One of the best things about my job is that no two days are the same. It is the law of communications that when you arrive at work, whatever you thought you were going to do that day; it is likely you will end up doing something completely different! A media enquiry or information request with a tight deadline can take your day in a completely different direction.
Although I am based in the Trust’s Headquarters in Aldgate, today I am on my way to Bedfordshire so I have to get up earlier than usual as you can never predict what the M25 and the M1 will be like. I prefer to drive on my Bedfordshire and Luton days as I can get around to more places. I love the change of routine from the tube or cycling, and I like listening to the radio as I go. I’m not really a morning person so it’s nice to be quiet and reflective.
Thinking About Newham
Before I leave, I check my emails and have an email discussion with a colleague in Newham CCG about a special community meeting which took place yesterday evening. The meeting was in response to the stabbing of a young person in the street which has left the community reeling. The meeting was proactive, informative and hopefully cathartic. But there are some actions for ELFT in terms of supporting young people and adults in the community to cope with the trauma of these events, so I want to report back the key actions from the meeting to our CAMHS service lead and the Newham Talking Therapies lead.
Dunstable - Meeting New Community Staff
Today, the traffic has been ok and my first stop is at Queensborough House in Dunstable. ELFT took over the provision of community health services in Bedfordshire on 1 April, so I am here to drop off a bundle of staff IDs and lanyards. (Yes, I am the unofficial pack horse for the Trust!) Last time I was up here, I came with a HR sidekick, Isabella. She was Cagney and I was Lacey and we ‘tweeted’ our way around the county! Now they think I’m an honorary member of the HR team – which I am of course!
It’s a chance to say hello to some of our new staff. Prior to being a communications professional, I was a general nurse for 20 years. For 13 of these, I was a district nurse so hearing a nurse talking to a GP on the phone about someone’s high glucose levels brings back memories – I am back with my people! I ask how it’s going since the transfer? The technology which is often the issue following a transfer, is working OK. Now that everyone has got their laptops configured correctly, they’re happy. Community staff are a stoic lot. They get over things and move on. I take a photo and tweet about my brief visit, and am on my way.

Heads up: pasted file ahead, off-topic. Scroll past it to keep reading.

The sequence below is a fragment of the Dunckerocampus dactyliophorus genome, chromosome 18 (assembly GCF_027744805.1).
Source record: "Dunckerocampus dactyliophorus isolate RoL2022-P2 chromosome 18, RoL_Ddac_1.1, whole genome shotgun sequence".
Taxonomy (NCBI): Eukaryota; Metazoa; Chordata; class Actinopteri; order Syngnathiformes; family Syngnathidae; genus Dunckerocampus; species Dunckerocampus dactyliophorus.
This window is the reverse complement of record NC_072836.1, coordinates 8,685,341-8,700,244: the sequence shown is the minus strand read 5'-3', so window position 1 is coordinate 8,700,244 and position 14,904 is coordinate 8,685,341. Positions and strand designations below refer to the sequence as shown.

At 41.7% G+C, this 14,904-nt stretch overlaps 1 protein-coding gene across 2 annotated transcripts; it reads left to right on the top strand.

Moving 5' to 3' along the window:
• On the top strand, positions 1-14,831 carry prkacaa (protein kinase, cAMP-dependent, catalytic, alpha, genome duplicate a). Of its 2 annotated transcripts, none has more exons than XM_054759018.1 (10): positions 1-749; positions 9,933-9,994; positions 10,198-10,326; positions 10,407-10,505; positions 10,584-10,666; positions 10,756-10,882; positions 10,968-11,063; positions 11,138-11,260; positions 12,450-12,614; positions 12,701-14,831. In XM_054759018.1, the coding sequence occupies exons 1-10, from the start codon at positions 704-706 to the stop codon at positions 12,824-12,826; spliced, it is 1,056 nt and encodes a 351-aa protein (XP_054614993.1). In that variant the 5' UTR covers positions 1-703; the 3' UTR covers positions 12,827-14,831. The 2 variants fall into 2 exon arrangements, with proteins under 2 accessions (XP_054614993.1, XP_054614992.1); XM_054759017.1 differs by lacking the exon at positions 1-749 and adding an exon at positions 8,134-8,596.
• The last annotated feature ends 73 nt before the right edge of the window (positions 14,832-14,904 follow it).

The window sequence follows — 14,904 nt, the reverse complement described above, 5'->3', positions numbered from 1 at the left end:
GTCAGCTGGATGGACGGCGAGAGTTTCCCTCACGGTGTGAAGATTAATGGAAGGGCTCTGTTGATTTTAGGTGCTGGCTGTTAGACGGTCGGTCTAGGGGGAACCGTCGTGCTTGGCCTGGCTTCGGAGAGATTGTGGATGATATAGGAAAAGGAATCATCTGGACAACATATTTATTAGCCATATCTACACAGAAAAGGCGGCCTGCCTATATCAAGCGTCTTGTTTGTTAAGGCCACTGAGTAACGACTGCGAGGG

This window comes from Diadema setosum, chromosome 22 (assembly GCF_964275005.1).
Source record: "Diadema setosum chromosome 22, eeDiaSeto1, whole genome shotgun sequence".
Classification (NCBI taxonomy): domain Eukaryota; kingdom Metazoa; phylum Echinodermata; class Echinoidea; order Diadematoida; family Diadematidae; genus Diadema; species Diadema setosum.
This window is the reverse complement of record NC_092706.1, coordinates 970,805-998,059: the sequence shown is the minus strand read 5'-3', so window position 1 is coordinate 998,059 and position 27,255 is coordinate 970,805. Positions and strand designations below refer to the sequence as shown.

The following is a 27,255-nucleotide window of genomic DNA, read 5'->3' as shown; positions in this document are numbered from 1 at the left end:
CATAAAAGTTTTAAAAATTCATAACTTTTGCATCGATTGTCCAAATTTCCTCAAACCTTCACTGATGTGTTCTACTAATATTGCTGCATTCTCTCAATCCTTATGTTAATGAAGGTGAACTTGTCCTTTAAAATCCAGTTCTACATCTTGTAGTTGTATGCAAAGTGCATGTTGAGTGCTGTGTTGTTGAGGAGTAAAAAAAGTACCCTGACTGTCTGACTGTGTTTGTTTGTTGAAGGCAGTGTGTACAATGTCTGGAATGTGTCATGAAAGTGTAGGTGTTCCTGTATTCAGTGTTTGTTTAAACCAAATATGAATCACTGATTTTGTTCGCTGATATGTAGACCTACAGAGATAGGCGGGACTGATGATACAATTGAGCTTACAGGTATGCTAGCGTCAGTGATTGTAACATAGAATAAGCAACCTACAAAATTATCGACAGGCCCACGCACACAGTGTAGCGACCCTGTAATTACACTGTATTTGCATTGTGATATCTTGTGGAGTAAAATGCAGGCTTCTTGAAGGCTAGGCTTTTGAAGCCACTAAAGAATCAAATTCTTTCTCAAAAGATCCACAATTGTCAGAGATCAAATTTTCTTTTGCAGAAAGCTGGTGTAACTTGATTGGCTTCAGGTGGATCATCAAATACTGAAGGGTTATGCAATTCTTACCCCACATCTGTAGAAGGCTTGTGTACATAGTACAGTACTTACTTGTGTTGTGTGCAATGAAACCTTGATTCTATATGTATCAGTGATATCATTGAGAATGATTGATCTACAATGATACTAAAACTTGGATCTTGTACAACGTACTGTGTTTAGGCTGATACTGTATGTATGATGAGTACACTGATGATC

Mental Health Awareness Week - Luton
Next up, I am attending a networking coffee morning (Did someone say cake?!!) at the Bedfordshire, Luton and Milton Keynes Mind (BLMK Mind) offices based in Luton. It’s Mental Health Awareness Week and I receive my green ribbon to pin to my jacket. It’s a talking point for the rest of the day - which it is supposed to be! (What’s that green ribbon for? Well …) The event is buzzing and everyone is really friendly and so pleased that I have come from London to pop in. (I’ll travel a long way for cake!) It is apparently National Doughnut Week so BLMK Mind have cleverly combined the two. I have some great conversations - with a Reflexologist (Debating how can pressing the pads of your feet helps your health? Seemingly it just does!), with someone trying to get back into exercise after cancer treatment (Bravo), and the organisers who are totally chuffed at how many people have turned up. I take a few photos, and tweet before heading back to the car to get back on the road.
Bedfordshire is a Big County!
I check my emails while stationary in the car, answer a few queries, bug the comms team back at base about a few things, before wending my way to the Bedfordshire Wellbeing Service at their Bedford base. One of the issues about being a London townie let loose in the countryside every so often, is that I totally under-estimate how long it will take to get anywhere. I have to pull over midway to text a colleague to say I’m running ten minutes late and to start the meeting without me.
Bedford Wellbeing Service